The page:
With the exception of Indigenous families who are descended from traditional owners of the land on which they live, in this multicultural society, families come from a range of other places, countries and cultures. As the lyrics of The Seekers’ song, “I am Australian” proudly proclaim: “… from all the lands on earth we come.” Whether born in a different country, a recent arrival, descended from or with several generations of family history in this country, Australians have varied experiences and family histories.
As time progresses, it is critical that each family’s history is shared and honoured. Cultural features, personal details and key elements of family history should be acknowledged and celebrated in order to be remembered across generations. In some families, historical and cultural information is passed on via word-of-mouth; whereas in other families, genealogy might be researched and more formally recorded. Family photos, recipes and stories are frequently passed on through generations to provide a rich and layered cultural and historical texture.
The approaching Melbourne Cup – an important historical cultural and sporting event in this country – is an annual reminder of my family’s history. Archer is the famed racehorse who won both the inaugural Melbourne Cup in 1861 and the second ‘Cup’, the following year. On both occasions my ancestor, John Cutts, rode Archer to victory. Years later, in 1878 , his son-in-law and my great-grandfather, Tom Brown, rode a horse called Calamia, to another Melbourne Cup win. He subsequently trained Grand Fleneur, the horse that won the Melbourne Cup in 1880. This is a celebrated family history with connections between ancestors; involvement through a shared field of endeavour and outstanding achievement. Connected through family and national history, this story is revisited and shared among family members around the time of a significant event, conducted annually in this country.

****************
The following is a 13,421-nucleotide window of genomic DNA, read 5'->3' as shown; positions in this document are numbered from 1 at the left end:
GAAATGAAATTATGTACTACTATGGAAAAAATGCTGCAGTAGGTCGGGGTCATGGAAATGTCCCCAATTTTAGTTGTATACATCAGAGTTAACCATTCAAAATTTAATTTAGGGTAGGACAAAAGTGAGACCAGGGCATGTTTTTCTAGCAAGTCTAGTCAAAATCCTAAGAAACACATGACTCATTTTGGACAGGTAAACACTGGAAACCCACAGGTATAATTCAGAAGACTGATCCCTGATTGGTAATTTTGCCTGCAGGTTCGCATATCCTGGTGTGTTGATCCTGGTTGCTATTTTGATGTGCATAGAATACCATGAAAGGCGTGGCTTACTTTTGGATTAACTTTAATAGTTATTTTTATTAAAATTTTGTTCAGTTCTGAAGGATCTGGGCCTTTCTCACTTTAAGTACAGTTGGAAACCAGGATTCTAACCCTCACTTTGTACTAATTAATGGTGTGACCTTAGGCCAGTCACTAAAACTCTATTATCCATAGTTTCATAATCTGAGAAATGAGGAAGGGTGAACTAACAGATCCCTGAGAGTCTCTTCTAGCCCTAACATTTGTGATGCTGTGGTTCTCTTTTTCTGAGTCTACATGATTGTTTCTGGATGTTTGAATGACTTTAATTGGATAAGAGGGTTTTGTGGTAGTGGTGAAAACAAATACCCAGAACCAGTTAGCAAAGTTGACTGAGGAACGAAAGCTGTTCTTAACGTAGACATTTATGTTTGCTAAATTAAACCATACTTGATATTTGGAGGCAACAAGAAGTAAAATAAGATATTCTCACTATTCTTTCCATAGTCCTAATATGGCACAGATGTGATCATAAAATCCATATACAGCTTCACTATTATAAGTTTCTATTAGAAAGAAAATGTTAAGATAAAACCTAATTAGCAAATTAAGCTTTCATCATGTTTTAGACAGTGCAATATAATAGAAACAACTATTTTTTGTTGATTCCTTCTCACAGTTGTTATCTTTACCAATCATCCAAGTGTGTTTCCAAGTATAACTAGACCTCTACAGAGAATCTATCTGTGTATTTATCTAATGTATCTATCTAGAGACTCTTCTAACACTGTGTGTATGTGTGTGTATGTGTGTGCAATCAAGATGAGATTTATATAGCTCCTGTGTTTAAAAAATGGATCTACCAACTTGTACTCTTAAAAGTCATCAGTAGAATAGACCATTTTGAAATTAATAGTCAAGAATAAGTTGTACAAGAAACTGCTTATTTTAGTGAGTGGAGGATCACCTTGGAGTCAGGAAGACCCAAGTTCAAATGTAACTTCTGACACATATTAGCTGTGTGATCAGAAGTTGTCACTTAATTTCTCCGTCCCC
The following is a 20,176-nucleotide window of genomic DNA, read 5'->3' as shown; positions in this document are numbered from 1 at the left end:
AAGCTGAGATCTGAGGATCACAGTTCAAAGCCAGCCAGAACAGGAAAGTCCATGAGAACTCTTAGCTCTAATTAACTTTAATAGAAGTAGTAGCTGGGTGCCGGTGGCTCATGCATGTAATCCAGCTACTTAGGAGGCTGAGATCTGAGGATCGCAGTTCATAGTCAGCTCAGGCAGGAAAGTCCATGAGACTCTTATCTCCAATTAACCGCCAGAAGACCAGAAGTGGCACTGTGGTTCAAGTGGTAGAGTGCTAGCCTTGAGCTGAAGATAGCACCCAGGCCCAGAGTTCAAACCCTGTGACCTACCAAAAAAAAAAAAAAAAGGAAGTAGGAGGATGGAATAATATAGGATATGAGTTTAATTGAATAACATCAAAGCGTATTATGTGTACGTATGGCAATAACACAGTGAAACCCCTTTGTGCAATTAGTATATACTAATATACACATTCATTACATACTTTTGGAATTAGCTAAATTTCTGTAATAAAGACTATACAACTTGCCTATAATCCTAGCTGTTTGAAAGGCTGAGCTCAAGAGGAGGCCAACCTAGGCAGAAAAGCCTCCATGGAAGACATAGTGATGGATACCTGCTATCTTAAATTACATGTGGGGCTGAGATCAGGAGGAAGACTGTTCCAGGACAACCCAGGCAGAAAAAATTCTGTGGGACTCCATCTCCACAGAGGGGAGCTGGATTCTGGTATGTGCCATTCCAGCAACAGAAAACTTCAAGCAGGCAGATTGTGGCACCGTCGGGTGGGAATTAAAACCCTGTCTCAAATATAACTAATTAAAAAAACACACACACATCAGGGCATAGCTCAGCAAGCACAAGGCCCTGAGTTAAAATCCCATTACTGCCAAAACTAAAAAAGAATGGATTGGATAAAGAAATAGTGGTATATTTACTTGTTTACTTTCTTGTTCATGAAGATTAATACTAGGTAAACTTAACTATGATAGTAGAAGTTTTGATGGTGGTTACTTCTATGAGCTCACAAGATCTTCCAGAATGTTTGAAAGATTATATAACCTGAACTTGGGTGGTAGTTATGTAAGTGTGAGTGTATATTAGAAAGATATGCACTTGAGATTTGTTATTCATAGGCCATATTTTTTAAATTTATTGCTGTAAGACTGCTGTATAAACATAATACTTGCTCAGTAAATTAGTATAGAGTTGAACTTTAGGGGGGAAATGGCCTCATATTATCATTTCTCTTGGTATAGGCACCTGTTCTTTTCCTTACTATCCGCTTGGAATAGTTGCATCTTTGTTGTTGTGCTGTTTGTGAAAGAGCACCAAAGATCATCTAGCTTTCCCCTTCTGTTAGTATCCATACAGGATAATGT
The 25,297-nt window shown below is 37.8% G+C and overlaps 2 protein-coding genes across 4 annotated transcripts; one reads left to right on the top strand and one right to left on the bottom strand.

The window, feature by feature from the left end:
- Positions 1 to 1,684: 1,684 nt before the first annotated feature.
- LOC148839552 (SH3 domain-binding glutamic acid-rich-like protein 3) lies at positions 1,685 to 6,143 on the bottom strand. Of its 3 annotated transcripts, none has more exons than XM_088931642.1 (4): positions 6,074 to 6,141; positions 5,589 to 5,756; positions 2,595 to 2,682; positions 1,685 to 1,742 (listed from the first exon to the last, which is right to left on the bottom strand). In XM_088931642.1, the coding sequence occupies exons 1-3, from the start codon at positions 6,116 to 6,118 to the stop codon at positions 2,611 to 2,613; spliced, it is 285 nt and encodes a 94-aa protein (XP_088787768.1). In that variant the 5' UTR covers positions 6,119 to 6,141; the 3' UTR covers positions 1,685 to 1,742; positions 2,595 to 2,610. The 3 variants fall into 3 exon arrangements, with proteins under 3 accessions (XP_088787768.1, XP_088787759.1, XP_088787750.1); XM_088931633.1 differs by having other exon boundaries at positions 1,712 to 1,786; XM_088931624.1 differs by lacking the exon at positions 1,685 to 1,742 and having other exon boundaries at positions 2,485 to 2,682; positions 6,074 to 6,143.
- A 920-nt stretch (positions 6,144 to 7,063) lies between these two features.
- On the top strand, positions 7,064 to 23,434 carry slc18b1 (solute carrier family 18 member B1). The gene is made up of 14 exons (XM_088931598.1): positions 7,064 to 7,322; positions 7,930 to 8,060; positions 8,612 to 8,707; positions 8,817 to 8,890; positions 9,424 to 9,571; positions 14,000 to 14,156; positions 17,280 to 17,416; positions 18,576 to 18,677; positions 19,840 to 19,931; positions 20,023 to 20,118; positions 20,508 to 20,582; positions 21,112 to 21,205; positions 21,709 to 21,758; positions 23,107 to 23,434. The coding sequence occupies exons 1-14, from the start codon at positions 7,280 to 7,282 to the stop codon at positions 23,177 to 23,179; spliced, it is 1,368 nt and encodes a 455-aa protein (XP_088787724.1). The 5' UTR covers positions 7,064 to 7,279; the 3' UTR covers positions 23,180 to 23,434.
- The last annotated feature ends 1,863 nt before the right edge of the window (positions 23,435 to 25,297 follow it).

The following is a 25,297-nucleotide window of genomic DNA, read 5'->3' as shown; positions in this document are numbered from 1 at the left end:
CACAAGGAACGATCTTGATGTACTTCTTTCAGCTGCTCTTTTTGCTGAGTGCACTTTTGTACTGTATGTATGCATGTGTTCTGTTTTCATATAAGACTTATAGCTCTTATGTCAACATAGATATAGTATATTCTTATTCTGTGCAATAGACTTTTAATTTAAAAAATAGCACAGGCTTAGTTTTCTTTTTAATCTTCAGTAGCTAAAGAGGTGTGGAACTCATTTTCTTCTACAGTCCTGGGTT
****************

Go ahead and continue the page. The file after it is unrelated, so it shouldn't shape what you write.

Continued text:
When families remember and honour their shared history, acknowledging significant events, celebrating religious beliefs and cultural contexts, a strengthened connection occurs within families and between generations. As family lines interweave, each strand brings a different historical, cultural and genetic contribution, coming together with other stories, as if each strand is plaited and the whole is strengthened in the process. The individual stories don’t matter as much as the rich diversity of family history that must be shared in order for it to continue to shape individuals.
Within each generation, a family member may be appointed as a ‘connector’ to collect, collate and continue important family histories and traditions. It is critical to keep family histories alive by sharing stories, especially the stories that acknowledge where we come from and have the potential to shape an individual’s future.
© Michele Juratowitch